Musical numbers:”Vamos Todos a Belen,””Vamos a Pie,””Down and Out on Christmas Eve,””Este Canto Mio,””Quieres Chocolate?,””Lovin’ Santa,””Searching, “”Christmas Memories of Home,””Dirge,””Corridio de Los Muertos,”‘Sacred Child,” Finale.
Entrusting its Christmas wish list to rising playwright Octavio Solis (“Santos & Santos”) this year, San Jose Rep received the kind of seasonal gift any theater would die for:”La Posada Magica” is witty, touching, musical, a surprise package suitable for viewers of all ages and cultures. Though Norma Saldivar’s premiere staging will prove hard to top, the material could easily translate to smaller companies’ resources. This has all the earmarks of a holiday perennial.
Set in present-day San Jose, the deceptively simple story centers on ninth-grader Gracie (Dena Martinez). Christmas Eve finds her in a far from celebratory mood, still anguished after the recent death of a sickly baby brother. She’s in no state to join her parents at church. The arrival of a neighborhood posada — the traditional door-to-door procession that collects donations for the poor while re-enacting Joseph and Mary’s pre-miracle journey — only exacerbates her pique. Yet on a dare, Gracie joins up.
Her “Christmas spirit,” however, is pure spite. Having prayed and lit candles at length to no avail on her late sib’s behalf, she now sets about souring the group’s genial mood. After blowing out the last posada wick, Gracie is plunged Orpheus-like into a nether world where menacing tricksters prey upon her lapsed faith. Spiritual renewal, a real-world birth and the original Nativity scene entwine at the close of Solis’ multilayered scenario.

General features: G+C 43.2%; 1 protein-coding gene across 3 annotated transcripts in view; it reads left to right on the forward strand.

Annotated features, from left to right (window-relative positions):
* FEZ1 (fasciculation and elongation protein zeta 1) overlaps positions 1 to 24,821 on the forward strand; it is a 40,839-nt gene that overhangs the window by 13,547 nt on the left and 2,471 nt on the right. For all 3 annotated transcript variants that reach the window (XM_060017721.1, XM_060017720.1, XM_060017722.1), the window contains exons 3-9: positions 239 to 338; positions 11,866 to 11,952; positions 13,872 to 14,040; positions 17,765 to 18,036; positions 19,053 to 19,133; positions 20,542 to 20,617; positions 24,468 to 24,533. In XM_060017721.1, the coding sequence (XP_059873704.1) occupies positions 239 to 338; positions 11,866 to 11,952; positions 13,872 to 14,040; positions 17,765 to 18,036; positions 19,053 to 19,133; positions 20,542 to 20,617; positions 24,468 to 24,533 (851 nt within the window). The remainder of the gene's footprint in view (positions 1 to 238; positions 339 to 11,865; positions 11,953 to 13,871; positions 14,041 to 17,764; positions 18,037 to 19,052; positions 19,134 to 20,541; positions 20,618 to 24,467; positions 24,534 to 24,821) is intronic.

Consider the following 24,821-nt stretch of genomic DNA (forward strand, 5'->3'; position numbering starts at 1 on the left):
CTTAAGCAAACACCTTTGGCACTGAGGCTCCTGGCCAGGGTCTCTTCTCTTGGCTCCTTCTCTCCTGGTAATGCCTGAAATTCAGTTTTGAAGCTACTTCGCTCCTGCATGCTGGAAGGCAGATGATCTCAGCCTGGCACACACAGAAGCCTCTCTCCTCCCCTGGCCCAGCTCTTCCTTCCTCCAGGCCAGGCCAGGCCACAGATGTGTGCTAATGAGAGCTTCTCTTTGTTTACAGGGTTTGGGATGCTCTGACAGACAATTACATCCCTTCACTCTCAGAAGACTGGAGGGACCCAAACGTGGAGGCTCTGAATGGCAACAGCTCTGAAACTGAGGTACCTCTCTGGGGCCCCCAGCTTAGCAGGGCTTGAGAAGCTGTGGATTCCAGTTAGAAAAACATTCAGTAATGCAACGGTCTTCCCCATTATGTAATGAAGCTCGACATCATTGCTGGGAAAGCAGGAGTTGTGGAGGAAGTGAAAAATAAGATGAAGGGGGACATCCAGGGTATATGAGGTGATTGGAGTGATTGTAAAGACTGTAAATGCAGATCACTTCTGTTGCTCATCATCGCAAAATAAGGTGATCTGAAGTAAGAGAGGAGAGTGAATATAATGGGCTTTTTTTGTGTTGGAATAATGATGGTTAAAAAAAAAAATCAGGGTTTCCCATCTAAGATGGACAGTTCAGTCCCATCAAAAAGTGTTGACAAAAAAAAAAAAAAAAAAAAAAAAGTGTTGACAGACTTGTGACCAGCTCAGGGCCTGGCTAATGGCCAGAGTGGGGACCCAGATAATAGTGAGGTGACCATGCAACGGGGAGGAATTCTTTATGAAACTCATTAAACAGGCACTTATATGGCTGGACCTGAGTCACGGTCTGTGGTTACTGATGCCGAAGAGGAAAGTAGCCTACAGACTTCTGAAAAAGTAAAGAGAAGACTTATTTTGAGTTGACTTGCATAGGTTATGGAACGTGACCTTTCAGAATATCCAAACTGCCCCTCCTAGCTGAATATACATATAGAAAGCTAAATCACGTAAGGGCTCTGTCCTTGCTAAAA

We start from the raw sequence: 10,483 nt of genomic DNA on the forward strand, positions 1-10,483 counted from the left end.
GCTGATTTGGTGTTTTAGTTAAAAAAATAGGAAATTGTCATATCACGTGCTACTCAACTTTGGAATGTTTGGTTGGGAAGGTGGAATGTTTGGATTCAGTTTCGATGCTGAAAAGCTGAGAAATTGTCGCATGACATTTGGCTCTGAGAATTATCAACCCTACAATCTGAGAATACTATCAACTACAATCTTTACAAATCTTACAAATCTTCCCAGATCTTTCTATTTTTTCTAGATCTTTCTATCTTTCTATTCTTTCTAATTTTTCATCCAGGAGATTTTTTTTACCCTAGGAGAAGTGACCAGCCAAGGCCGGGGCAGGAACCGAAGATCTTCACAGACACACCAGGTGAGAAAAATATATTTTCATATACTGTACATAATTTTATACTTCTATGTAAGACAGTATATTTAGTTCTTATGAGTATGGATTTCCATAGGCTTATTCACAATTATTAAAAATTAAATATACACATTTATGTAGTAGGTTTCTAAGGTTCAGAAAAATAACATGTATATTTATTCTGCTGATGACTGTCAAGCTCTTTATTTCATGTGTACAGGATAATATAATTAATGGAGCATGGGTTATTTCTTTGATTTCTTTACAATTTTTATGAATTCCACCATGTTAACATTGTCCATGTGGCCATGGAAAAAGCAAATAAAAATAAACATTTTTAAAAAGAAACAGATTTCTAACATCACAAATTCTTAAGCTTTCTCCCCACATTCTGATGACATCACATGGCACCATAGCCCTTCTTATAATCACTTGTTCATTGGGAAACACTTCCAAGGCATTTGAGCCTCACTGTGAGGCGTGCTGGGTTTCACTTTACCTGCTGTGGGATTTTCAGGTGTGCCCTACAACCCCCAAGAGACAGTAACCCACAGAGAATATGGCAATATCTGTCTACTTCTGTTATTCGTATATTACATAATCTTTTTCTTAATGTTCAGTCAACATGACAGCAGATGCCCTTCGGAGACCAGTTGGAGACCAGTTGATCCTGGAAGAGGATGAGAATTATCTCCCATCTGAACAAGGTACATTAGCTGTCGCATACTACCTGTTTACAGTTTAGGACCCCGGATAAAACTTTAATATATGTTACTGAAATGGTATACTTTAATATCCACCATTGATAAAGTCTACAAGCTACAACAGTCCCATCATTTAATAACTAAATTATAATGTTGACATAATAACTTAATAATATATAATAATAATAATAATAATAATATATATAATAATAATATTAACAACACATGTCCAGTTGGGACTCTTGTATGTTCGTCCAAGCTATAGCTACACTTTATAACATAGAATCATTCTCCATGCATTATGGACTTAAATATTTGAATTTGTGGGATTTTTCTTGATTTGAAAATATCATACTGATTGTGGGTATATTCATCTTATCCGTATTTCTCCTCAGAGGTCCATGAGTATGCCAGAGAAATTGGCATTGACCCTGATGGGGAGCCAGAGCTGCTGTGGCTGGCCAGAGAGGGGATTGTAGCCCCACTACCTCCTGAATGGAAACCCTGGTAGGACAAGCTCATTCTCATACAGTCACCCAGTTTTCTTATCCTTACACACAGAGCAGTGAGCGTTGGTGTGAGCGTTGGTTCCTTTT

Not so much a conventional musical as the duly billed “Christmas play with music” whose charming songs do not require (or get) perfectly polished music-theater voices, “La Posada Magica” juggles numerous elements to enchanting effect. As with so many classic children’s stories, this original one is rooted in terrible sorrow. Gracie has left innocence behind too early; she requires much adult understanding and perhaps a little divine intervention to regain essential hope. Salvidar’s charmed production lends that process considerable poignancy. But no comic or fantastical opportunity is bypassed en route.
The stunning crime-family epic “Santos” and convulsive adult chamber drama “Prospect” demonstrated Solis’ penchant for mixing mythic and rascally up-to-the-moment currents. To very different (but no less successful) ends, “Posada” deploys similar tactics.
Thus Gracie’s underworld trek consciously echoes both Latino-Christian legends and horror kidpic “Poltergeist.” The fearlessly sweet, funny text has room for a post-punk mariachi rocker (delightful Jesus Mendoza) doing his Elvis impersonation, as well as assault-rifle slapstick and angelic visitations as white as sour cream on flautas. Even the normally dreaded audience sing-alongs come off as pure joie de vivre.
San Jose Rep has engineered an all-around triumph here, one that looks gorgeous — Michelle Riel’s colorful scenic design is topped only by Lydia Tanji’s riotous costumes. Marcos Loya’s tunes (performed live by actors and musicians) mix Latin, folk and pop flavors to disarming effect, abetted by Solis’ deft lyrics.
The cast couldn’t be better, with Martinez’s stubborn, winsome heroine supported by such fellow posada travelers as charmingly offhand narrator Eduardo Robledo and hilarious chocaholic widows Wilma Bonet and Tessa Koning-Martinez. Dialogue is about 60% English, 40% Spanish. But “La Posada Magica” should easily cross any geographic, cultural or language barrier in what promises to be many future incarnations.